Using poor quality as a mark of authenticity

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Note: This was previously published on Linkedin.

This pic keeps appearing in my Facebook feed. By reflex I always stop scrolling past commercials and already seen content, because it looks like it’s from someone I know.

That dude holding an Iphone could be anyone I know. He looks like just about the next person, just doing the not so glamorous stuff we all do. He is smiling, but it looks kind of half heartedly – as opposed to what most people in commercials do. 

But it’s in fact a sponsored post from an advertising site, using a pretty crappy pic. Which might be the reason I stop to read, my brain interprets it as a regular post, not one with a commercial message.

And I remember meeting Raja Sharif of AJ+ this autumn. He emphazised the usage of simple cameras and iphones to shoot video, because millenials  react negativ to all to polished content. Shakiness and poor quality are important marks of authenticity.

So, I react like the same way the kids do. Who wulda thunkit.

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  • This actually has a long history. From the ad business back in probably the eighties, I remember a study that showed that people payed more attention to a leaflet that seemed to be done on an inexpensive copy machine, with typewriter fonts, than to a glossy four-color brochure. The former was perceived as more genuine, more local and more credible.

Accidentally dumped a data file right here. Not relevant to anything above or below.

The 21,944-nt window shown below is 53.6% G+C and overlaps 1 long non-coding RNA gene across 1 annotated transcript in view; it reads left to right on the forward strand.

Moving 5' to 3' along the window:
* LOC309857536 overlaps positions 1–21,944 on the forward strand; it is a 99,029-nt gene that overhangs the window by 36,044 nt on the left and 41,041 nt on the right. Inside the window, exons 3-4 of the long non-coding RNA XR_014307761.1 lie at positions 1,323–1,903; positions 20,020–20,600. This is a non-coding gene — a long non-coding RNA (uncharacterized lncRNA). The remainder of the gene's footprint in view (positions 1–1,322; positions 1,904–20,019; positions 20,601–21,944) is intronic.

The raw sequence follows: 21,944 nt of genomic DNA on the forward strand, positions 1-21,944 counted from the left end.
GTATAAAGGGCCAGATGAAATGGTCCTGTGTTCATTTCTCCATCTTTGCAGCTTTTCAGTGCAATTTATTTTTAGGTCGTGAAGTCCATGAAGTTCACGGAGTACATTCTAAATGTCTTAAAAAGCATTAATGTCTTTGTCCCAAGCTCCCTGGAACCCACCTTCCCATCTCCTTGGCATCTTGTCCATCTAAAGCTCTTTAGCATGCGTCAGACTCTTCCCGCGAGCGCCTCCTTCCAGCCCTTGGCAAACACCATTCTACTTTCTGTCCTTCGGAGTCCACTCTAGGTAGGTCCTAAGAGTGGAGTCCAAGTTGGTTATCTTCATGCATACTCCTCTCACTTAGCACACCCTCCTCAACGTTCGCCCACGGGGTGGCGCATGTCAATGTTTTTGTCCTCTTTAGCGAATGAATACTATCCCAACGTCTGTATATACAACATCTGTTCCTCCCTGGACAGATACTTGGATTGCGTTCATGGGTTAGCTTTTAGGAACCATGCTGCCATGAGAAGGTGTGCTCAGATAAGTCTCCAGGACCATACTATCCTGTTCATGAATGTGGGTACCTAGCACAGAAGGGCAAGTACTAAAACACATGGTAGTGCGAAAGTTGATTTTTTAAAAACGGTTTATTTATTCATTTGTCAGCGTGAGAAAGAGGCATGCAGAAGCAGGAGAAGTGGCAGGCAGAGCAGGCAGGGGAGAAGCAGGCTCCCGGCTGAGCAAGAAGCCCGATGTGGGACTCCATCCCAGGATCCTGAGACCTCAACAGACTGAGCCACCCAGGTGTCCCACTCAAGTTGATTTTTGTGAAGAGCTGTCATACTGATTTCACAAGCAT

People are different, though; which was the reason that a direct mail-package used to include all the varieties: the glossy four-color thing, the seemingly hand-written note, the letter with Courier font. But also the activity thing: something you should tear open or peel off or scratch, like a lottery ticket.
    Different groups of people warmed to different parts. (And all this was of course well analyzed in teerms of returns and answers and buys.)

    But it’s interesting to see this ”intenional lower quality” in a digital environment, where everything tend to be both ”perfect” and rather uniform. Good catch!